New analysis by the Health Foundation of local plans to reform the health service has revealed that the gap in social care funding for England is at least £2bn in 2017/18. This puts unacceptable pressure on vulnerable and older people and their families, and risks unravelling the plans to put the NHS and care services on a more sustainable footing.

For the first time, the research has used the social care gap estimates in many of these plans – known as Sustainability and Transformation Plans (STPs) – to produce an estimate of the national funding gap which is based on detailed local analysis.

The report also contains interviews with a range of senior STP health and social care leaders. One made clear how important a properly funded social care system is, saying: ‘We’re all looking over the same cliff edge…even if one of the smaller organisations went over, the impact on the rest of the system is huge and then we’d all go over together.’

Other findings in the report include:

  • Some of the leaders interviewed fear that the social care gap identified in their area may be an underestimate.
  • Local authorities’ public spending on social care for vulnerable and older adults has fallen by 9% in real terms between 2009/10 and 2014/15 – the equivalent of over 400,000 fewer people being able to access publicly funded social care.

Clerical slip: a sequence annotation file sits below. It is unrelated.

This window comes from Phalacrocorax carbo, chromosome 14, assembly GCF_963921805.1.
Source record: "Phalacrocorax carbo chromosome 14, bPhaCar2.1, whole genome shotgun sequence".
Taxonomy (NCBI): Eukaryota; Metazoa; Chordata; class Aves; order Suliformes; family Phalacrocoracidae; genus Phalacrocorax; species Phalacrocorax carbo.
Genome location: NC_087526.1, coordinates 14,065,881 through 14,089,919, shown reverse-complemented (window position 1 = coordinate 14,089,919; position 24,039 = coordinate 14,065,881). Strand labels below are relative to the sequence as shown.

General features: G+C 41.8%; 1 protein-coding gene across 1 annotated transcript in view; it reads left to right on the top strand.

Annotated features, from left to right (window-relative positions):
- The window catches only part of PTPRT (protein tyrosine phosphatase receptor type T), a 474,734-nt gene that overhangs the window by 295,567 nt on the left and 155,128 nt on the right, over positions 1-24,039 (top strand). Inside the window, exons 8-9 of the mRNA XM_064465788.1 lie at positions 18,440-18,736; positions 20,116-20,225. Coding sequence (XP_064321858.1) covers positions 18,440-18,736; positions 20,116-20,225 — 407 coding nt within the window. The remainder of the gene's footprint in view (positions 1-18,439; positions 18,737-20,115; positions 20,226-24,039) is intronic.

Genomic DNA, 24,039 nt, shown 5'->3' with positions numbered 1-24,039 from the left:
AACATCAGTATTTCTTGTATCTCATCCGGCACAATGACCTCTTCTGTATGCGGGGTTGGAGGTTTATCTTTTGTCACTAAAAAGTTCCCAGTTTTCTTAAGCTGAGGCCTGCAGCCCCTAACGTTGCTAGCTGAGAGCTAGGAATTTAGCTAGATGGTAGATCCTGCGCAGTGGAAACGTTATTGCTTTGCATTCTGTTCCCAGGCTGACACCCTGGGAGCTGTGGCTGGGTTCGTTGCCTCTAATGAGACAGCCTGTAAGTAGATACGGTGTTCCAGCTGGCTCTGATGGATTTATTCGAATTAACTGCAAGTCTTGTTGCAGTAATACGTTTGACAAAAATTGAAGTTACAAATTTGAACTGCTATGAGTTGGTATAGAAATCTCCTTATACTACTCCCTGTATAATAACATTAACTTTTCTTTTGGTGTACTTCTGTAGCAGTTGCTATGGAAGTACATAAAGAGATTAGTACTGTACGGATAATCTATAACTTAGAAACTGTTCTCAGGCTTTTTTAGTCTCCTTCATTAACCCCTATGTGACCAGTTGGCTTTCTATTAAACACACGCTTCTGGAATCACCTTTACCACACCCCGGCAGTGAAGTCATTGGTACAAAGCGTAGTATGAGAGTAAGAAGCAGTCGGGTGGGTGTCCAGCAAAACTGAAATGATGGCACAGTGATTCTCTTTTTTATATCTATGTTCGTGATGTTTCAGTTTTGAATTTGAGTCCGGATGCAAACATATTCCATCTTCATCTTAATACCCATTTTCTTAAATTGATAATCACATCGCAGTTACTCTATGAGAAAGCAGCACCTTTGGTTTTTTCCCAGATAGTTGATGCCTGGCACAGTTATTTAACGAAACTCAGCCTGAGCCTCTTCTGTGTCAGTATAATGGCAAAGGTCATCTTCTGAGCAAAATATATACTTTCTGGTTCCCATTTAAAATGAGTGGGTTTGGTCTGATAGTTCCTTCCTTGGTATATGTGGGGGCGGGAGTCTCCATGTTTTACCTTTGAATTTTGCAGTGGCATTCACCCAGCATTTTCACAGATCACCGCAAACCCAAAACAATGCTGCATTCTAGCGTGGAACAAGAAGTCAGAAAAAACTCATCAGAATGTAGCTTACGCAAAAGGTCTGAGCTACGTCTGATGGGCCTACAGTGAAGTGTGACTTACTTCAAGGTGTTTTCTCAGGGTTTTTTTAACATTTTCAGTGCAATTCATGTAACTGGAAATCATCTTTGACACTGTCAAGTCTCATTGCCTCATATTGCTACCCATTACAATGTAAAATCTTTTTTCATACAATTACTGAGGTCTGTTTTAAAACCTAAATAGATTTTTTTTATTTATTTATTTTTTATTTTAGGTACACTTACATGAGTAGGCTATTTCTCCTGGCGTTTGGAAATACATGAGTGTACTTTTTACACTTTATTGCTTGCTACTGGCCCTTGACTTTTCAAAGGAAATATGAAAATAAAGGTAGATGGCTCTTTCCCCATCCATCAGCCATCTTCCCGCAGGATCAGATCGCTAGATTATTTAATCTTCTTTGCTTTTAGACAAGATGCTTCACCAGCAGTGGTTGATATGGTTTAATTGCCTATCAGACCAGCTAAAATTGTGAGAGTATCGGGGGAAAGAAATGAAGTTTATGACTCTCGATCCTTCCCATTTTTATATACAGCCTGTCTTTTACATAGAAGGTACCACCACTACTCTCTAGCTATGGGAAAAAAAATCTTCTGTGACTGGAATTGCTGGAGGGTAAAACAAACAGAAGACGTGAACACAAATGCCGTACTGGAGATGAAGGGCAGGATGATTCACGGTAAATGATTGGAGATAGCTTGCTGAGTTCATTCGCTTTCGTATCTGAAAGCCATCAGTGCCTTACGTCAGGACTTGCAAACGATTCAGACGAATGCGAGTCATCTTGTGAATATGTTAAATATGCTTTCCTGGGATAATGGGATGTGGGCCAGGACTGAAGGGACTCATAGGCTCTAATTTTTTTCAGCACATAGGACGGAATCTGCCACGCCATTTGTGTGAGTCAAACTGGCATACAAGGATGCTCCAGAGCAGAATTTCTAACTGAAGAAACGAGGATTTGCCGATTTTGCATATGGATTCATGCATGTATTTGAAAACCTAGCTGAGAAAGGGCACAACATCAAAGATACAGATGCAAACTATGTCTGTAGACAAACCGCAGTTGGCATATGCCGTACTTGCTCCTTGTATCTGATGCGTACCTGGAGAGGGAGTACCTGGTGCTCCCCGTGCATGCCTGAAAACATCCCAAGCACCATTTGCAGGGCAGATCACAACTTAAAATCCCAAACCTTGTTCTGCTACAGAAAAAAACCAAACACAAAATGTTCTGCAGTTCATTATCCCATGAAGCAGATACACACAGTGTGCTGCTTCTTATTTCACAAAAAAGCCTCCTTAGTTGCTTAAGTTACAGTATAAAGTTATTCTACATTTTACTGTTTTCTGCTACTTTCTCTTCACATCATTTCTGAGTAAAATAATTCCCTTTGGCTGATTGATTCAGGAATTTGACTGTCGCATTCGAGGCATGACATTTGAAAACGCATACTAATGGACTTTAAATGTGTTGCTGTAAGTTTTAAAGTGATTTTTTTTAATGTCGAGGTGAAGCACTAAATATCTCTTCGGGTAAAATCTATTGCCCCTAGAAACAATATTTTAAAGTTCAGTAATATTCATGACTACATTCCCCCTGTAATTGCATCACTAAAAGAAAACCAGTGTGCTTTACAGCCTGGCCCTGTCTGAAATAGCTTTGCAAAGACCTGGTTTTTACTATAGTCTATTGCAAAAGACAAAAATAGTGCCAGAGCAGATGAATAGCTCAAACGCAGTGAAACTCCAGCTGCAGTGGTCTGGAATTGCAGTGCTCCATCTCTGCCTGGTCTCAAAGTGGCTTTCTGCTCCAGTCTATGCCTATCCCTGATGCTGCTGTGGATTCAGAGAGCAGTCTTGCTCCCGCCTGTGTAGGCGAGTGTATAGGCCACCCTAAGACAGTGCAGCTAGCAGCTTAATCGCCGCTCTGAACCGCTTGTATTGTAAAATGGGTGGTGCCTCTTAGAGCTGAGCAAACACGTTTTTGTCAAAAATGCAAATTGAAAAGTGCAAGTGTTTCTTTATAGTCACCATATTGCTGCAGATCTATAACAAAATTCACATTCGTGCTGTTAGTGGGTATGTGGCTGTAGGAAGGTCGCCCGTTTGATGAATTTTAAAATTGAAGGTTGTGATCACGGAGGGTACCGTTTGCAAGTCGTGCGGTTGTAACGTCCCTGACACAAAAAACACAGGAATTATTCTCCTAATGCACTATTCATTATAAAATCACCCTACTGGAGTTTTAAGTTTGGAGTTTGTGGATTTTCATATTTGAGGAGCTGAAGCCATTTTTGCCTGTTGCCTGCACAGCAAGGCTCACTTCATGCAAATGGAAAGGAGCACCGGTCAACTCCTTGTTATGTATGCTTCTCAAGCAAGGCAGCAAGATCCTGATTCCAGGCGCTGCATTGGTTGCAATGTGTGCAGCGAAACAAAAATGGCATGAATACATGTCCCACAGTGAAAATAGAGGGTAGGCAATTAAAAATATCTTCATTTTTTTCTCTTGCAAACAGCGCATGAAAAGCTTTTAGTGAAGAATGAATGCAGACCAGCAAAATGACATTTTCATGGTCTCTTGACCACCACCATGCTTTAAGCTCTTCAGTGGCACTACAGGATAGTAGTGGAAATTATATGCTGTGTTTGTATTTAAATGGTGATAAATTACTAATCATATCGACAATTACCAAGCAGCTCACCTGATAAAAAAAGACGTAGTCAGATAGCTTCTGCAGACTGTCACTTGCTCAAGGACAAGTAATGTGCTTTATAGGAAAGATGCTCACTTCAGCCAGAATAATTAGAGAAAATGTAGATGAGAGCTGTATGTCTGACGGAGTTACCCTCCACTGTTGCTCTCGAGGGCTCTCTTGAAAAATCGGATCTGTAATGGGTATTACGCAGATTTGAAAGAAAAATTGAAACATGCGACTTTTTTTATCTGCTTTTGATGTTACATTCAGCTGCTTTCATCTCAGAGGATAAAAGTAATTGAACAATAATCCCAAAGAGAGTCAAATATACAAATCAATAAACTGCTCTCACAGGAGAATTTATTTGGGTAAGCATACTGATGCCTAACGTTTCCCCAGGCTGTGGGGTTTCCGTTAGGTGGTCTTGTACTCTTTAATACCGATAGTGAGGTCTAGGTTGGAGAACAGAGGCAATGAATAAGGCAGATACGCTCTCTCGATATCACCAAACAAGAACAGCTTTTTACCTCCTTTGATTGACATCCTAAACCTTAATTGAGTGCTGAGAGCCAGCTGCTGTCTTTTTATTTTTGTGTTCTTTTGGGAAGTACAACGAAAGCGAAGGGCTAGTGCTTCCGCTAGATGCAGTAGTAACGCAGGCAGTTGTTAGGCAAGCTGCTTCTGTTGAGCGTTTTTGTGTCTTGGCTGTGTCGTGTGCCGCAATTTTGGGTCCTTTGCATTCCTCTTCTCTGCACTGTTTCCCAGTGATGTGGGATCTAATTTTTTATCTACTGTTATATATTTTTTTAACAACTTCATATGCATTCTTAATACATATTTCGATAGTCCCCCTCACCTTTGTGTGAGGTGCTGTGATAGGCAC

• The unmet needs for services that help people live in their own home is greater for those on low incomes – and the gap between rich and poor is widening.
  • While health and social care are working well together in some areas, in others the imbalance between health and social care budgets is undermining collaboration.
  • Current funding plans from government and the new council tax precept will be insufficient to meet the rising needs of the social care system, and much of the benefits will not be fully realised until the end of the parliament.

Anita Charlesworth, Director of Research and Economics at the Health Foundation, said:

‘The NHS is working hard to transform services and deliver £22bn of efficiency savings.  But those efforts are at risk without extra funding for social care. 

‘The health service’s own figures suggest that social care needs £2bn of extra funding for next year, in line with other research. The case for funding social care could not be clearer. 

‘Vulnerable and older people have the right to expect help when they need it most. But the case for social care is not just moral – it’s about hard edged economics. 

‘The clear message from local NHS plans is that without extra funding for social care, the proposals to transform care and improve efficiency will be put at risk. 

‘In next week’s Budget, the Chancellor must help the NHS with extra funding for social care. Tinkering at the edges is not enough – the amount needed by these plans for next year can only come from a direct injection of cash from central government.’

Media contact

Jack Cutforth
0207 664 4623

Further reading


The social care funding gap: implications for local health care reform

March 2017

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